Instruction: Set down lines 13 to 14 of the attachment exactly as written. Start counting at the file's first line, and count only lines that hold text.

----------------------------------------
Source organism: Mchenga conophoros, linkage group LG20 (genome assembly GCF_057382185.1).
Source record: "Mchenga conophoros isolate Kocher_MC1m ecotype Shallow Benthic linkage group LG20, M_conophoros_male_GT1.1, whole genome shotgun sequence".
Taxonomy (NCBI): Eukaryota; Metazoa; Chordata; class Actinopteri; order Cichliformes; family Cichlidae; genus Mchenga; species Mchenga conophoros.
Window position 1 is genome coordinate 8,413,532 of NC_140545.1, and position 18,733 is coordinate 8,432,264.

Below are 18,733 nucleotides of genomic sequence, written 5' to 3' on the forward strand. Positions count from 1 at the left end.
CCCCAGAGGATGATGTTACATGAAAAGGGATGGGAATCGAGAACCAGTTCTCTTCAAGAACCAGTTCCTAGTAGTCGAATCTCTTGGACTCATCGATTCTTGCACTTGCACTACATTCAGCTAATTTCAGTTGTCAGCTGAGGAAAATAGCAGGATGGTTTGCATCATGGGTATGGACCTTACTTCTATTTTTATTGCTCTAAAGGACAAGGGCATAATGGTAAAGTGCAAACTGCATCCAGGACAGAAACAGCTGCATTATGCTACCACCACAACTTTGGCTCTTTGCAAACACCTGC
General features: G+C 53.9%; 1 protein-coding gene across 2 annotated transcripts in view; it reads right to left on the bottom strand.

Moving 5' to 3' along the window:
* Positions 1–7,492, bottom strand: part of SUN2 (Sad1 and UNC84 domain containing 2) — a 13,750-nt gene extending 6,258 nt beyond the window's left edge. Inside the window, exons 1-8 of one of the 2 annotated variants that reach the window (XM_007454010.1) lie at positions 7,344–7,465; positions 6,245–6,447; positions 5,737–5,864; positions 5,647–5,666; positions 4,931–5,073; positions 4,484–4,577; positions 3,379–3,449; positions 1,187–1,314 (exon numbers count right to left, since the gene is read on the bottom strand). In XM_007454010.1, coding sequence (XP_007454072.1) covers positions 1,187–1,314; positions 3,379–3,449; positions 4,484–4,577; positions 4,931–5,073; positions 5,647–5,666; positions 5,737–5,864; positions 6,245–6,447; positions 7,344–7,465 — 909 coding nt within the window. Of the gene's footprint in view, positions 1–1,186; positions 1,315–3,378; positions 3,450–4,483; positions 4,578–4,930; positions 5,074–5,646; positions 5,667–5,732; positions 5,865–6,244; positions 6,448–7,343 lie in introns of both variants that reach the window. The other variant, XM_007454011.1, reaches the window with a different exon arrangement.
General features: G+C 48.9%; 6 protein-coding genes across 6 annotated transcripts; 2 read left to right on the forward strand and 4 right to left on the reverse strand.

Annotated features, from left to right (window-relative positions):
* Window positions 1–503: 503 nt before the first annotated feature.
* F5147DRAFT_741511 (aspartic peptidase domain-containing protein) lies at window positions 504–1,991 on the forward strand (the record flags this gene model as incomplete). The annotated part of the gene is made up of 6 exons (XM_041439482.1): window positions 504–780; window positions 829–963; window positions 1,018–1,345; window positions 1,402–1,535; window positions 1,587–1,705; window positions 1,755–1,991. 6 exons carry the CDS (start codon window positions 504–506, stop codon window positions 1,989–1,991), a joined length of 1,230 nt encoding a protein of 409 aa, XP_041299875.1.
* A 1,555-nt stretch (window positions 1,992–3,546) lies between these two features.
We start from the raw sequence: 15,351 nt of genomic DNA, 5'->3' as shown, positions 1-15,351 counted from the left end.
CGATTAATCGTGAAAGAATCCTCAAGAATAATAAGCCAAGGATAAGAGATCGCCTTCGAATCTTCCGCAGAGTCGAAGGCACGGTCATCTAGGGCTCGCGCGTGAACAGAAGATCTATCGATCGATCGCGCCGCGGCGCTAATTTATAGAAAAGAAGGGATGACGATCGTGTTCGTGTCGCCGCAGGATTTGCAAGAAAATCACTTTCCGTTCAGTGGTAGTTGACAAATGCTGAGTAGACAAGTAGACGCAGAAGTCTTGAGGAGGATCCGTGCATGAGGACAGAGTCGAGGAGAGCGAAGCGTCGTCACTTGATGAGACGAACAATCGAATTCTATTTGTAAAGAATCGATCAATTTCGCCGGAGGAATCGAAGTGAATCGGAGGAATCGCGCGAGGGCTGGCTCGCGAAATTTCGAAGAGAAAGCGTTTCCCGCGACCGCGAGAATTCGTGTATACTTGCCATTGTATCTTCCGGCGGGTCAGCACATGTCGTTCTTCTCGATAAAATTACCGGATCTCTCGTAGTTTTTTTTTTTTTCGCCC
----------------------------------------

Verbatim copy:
* F5147DRAFT_741511 (aspartic peptidase domain-containing protein) lies at window positions 504–1,991 on the forward strand (the record flags this gene model as incomplete). The annotated part of the gene is made up of 6 exons (XM_041439482.1): window positions 504–780; window positions 829–963; window positions 1,018–1,345; window positions 1,402–1,535; window positions 1,587–1,705; window positions 1,755–1,991. 6 exons carry the CDS (start codon window positions 504–506, stop codon window positions 1,989–1,991), a joined length of 1,230 nt encoding a protein of 409 aa, XP_041299875.1.
* A 1,555-nt stretch (window positions 1,992–3,546) lies between these two features.